Artists have been active in book production for centuries, but the artist’s book is a relatively new field of art production, dating back to the late 1960s. Book art straddles the worlds of books and art, and are generally associated with conventional paper codices that are conceptualised as works of art. They are commercially printed in high volumes or published in limited editions, or produced as one-of-a-kind objects referred to as ‘uniques’. Besides the conventional codex form, artists’ books are also produced in a wide range of other forms, such as scrolls, accordion folds, fan folds, gatefolds, venetian blind folds, pop-up books or loose-leaf pages contained in a box.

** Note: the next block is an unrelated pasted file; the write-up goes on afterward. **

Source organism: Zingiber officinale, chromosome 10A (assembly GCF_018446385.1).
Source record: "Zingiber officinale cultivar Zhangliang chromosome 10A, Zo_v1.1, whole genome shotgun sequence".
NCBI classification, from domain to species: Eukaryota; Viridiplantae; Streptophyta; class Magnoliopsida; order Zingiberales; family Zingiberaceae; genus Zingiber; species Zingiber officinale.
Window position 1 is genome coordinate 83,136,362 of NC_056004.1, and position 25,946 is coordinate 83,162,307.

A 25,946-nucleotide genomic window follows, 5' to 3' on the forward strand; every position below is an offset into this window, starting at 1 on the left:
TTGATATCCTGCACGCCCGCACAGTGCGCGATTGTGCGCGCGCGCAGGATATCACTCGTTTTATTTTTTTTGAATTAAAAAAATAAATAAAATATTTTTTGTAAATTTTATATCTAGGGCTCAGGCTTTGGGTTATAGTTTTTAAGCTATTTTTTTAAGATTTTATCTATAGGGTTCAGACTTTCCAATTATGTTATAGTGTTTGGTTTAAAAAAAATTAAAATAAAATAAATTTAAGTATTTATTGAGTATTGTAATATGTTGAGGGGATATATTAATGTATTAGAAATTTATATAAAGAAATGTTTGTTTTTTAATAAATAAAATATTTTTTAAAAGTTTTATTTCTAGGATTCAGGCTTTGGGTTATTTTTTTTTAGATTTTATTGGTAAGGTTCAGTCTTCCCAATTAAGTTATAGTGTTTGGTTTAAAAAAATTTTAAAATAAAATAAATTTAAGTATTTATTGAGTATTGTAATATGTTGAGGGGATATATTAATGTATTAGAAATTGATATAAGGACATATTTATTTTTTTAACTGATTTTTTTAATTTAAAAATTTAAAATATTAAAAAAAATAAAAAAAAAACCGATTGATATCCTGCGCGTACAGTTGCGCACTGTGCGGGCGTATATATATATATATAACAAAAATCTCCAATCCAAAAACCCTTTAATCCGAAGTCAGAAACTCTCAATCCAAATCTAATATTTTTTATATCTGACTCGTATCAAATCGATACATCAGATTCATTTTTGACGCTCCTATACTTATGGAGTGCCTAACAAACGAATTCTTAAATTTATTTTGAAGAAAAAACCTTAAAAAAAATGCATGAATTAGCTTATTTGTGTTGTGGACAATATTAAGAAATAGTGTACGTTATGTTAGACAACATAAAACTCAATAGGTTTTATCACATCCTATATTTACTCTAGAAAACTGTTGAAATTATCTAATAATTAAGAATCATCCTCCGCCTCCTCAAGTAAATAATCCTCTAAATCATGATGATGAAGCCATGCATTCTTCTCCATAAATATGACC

Artists’ books lie at the intersection of disciplines in both the visual arts and literature, and include poetry, prose, playwriting, illustration, picture books, the graphic novel, graphic design, typography, photography, printmaking, drawing, painting, papermaking and bookbinding. Many, however, transgress the boundaries of the conventional book form by entering the arenas of sculpture, installation and performance, as well as the now escalating field of digital and screen based media. Although many examples might not even be identifiable as books, they play with the meanings associated with books and book making.